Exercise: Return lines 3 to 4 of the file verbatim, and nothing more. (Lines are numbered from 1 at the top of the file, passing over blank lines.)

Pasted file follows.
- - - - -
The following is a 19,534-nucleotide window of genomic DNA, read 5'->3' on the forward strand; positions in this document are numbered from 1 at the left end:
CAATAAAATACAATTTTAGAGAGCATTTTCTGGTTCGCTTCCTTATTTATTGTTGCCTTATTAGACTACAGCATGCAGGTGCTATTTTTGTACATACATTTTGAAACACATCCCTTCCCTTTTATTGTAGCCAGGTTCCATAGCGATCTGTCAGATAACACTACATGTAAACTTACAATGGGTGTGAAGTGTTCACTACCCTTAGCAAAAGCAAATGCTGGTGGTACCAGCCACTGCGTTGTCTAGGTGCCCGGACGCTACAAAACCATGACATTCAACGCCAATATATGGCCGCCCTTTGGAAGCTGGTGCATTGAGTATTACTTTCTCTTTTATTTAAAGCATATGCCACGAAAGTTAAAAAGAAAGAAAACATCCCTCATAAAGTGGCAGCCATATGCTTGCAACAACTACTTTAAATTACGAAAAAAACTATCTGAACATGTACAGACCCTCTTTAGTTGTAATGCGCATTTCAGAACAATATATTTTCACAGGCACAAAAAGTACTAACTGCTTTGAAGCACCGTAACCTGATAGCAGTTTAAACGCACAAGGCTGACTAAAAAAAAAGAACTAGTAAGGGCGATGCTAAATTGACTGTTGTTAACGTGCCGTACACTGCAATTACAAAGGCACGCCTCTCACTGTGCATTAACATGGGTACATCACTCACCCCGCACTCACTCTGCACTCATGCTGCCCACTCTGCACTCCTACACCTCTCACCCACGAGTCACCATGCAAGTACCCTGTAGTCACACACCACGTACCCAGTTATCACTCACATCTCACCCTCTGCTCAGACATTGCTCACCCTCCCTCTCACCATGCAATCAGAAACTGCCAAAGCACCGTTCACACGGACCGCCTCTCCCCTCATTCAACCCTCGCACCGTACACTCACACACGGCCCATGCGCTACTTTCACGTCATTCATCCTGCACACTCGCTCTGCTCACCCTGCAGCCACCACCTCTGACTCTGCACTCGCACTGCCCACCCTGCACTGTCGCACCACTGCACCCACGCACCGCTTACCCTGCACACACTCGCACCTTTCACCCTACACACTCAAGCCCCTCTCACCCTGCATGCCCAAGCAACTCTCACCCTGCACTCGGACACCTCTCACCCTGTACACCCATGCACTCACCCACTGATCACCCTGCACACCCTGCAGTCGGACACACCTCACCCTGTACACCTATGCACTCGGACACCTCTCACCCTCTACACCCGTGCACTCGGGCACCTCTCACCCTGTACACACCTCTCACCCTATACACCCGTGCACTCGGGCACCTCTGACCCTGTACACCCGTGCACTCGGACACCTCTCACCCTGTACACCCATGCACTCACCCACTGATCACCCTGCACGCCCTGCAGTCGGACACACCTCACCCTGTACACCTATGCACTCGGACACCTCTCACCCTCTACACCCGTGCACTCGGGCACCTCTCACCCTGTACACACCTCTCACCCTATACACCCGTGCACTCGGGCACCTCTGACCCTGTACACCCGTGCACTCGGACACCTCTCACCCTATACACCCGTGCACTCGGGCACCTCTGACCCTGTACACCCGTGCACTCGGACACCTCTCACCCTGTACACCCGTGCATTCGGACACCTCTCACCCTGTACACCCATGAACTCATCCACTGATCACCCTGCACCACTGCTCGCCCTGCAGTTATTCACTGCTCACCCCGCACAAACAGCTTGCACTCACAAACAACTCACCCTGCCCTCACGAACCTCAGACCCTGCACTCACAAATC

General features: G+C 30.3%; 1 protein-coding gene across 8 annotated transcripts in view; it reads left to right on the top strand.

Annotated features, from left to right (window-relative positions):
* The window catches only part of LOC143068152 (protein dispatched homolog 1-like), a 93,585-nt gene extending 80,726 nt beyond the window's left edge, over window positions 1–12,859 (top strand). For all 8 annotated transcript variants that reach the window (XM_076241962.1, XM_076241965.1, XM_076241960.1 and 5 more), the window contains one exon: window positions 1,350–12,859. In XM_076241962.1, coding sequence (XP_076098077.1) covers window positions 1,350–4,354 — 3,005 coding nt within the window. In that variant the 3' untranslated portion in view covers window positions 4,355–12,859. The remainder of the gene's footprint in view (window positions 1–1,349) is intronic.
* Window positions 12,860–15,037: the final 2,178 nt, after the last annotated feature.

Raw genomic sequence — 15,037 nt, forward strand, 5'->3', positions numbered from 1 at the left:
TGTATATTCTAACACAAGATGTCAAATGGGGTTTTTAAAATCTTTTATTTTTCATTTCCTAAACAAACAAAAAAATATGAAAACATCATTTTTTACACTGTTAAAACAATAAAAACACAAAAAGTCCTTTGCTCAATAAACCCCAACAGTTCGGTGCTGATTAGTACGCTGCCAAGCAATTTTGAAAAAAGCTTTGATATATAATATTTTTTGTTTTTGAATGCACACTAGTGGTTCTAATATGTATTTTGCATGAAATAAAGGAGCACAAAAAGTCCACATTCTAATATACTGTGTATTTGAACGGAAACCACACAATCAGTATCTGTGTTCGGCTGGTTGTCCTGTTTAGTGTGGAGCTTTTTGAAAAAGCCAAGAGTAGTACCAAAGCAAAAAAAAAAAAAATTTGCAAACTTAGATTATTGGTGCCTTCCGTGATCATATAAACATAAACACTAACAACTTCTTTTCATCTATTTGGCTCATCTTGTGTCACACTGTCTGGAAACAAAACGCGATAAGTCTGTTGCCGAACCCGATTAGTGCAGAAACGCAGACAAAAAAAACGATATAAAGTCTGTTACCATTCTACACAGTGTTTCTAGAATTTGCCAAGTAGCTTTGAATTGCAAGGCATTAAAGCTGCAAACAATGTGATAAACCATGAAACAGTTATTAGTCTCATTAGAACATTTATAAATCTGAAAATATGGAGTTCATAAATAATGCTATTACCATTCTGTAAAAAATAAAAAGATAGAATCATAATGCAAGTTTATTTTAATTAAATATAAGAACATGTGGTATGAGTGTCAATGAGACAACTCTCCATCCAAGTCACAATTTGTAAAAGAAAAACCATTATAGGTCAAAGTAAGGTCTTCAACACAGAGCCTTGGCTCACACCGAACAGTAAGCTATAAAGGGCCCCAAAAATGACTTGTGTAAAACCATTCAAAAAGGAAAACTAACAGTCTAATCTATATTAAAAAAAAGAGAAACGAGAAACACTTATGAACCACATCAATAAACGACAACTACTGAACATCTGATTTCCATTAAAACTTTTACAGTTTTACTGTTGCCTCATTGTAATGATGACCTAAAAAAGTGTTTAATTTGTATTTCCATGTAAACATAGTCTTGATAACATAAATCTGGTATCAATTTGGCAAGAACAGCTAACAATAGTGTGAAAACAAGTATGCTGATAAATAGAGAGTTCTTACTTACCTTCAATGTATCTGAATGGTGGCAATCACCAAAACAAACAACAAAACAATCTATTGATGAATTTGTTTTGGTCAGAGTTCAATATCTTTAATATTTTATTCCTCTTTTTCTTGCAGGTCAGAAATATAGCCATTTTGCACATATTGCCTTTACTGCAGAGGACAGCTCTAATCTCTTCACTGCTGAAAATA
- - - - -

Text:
General features: G+C 30.3%; 1 protein-coding gene across 8 annotated transcripts in view; it reads left to right on the top strand.

Annotated features, from left to right (window-relative positions):